Treatment for cancer sufferers has undergone a "fantastic" improvement with patients being seen quicker and being given wider treatment options, the Health Secretary has said.
Announcing the results of the national cancer patient experience survey, Andrew Lansley said that 88% of patients rated their care as very good or excellent.
The research also found that 98 of 158 English NHS trusts improved their score compared with last year.
During a visit to Portsmouth Hospitals NHS Trust, the most improved trust in the country, Mr Lansley said that the survey showed recognition for the improvements made but also highlighted how changes could still be made.
He said: "An improved patient experience for cancer patients is fantastic news and I would like to thank those doctors and nurses who have worked tirelessly to improve standards of care. Where trusts are doing less well, I would urge them to look at what patients are telling them and take action so that cancer care best practice is adopted across the whole of the NHS."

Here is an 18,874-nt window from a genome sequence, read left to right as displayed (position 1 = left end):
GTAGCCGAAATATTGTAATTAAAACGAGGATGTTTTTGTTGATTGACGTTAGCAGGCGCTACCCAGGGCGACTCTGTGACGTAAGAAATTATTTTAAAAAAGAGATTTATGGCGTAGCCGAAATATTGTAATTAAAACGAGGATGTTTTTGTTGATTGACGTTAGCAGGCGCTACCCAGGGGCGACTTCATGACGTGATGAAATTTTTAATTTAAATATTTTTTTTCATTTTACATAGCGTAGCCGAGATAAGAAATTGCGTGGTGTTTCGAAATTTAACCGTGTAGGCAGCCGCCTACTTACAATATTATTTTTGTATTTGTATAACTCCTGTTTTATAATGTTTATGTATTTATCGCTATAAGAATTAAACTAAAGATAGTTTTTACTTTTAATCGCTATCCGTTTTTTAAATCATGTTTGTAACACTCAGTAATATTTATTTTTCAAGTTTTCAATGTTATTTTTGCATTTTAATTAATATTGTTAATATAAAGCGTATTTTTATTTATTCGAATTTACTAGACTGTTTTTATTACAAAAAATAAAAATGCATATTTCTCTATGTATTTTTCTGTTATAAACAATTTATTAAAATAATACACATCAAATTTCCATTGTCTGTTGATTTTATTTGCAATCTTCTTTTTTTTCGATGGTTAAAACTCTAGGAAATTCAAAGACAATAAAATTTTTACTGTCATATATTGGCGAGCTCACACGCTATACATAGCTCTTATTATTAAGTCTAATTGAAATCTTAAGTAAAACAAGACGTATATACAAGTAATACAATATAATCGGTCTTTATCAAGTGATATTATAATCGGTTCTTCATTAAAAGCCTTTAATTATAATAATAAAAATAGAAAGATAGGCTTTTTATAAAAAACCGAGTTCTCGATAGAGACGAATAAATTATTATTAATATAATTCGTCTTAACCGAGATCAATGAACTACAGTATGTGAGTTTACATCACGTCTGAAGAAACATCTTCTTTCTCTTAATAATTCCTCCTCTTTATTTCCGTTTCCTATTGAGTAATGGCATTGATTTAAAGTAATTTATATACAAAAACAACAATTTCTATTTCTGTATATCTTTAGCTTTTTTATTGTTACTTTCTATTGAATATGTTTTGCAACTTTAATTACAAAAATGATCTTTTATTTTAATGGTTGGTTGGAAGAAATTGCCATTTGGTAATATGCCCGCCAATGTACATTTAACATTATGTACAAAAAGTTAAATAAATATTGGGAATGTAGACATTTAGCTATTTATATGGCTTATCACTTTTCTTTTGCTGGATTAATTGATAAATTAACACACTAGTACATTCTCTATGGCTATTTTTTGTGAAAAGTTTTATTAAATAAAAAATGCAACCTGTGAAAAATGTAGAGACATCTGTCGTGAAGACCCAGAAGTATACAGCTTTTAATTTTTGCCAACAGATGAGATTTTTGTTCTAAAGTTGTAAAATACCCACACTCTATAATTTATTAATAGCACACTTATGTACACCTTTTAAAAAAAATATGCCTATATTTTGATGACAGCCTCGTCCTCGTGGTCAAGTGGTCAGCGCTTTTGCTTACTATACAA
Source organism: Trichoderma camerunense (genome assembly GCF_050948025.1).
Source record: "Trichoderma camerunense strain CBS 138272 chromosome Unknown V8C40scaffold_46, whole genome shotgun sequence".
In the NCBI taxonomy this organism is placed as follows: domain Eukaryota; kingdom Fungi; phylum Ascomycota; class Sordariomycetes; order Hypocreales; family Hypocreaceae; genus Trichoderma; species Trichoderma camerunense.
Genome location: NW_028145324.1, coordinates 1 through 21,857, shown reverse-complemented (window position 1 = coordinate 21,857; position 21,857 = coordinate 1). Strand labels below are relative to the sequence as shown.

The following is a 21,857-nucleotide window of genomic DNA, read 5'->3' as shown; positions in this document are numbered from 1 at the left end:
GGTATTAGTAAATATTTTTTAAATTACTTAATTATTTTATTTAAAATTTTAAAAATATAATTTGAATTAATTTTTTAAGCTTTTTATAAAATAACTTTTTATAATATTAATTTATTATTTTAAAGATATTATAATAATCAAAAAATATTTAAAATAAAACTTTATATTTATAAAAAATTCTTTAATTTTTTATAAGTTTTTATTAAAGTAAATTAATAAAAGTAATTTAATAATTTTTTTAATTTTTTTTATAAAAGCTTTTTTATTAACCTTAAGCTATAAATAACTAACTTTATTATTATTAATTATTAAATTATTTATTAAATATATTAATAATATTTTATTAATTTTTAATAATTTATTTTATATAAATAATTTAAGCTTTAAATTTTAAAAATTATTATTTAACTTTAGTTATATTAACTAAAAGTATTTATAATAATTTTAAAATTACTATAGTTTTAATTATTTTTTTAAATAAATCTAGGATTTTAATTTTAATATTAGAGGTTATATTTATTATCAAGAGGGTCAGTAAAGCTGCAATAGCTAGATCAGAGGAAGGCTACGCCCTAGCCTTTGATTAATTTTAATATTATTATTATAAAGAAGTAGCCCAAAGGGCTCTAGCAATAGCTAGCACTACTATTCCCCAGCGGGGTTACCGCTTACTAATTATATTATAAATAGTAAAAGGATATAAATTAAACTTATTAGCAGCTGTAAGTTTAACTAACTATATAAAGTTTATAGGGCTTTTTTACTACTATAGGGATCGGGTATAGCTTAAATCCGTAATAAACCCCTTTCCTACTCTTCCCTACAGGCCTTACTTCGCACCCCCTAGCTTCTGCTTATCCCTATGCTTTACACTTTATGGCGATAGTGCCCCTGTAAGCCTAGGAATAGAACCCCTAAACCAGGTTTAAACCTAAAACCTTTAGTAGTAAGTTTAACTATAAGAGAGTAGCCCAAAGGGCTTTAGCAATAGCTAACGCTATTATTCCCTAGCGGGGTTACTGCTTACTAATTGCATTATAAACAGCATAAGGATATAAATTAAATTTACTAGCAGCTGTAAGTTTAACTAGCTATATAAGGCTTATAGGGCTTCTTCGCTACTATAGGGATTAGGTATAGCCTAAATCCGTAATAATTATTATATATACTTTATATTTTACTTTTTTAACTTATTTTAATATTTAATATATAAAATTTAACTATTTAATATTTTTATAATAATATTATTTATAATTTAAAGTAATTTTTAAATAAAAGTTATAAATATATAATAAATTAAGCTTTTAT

After meeting patients at the breast cancer unit at the Queen Alexandra Hospital in Portsmouth, Hampshire, Mr Lansley said the greatest improvements had been in communication, providing dignity and respect and involving patients in choosing the most appropriate treatment for them.
The survey found that 94% of patients said they were treated with dignity in 2011, a rise from 93% in 2010. And 83% of cancer patients said they were seen by a hospital doctor quickly compared with 81% in the previous year. The survey also found that more than nine in 10 patients believed they were given clear answers by healthcare specialists and 83% said they were treated with respect.
National cancer director, Professor Sir Mike Richards, said: "The information from this survey is vital to driving improvements on the ground for patients. By seeing what areas they can improve upon, the local NHS can focus on the areas that matter most to patients."
Macmillan Cancer Support director of services Juliet Bouverie said: "It is fantastic news that so many trusts have improved in the experience they provide cancer patients in one year. However, it is essential that this is the case across all cancer types. People who have rarer cancers should not be treated any worse than those with a common cancer."
The Department of Health has sent each of the trusts involved their individual reports so they can identify areas for improvement.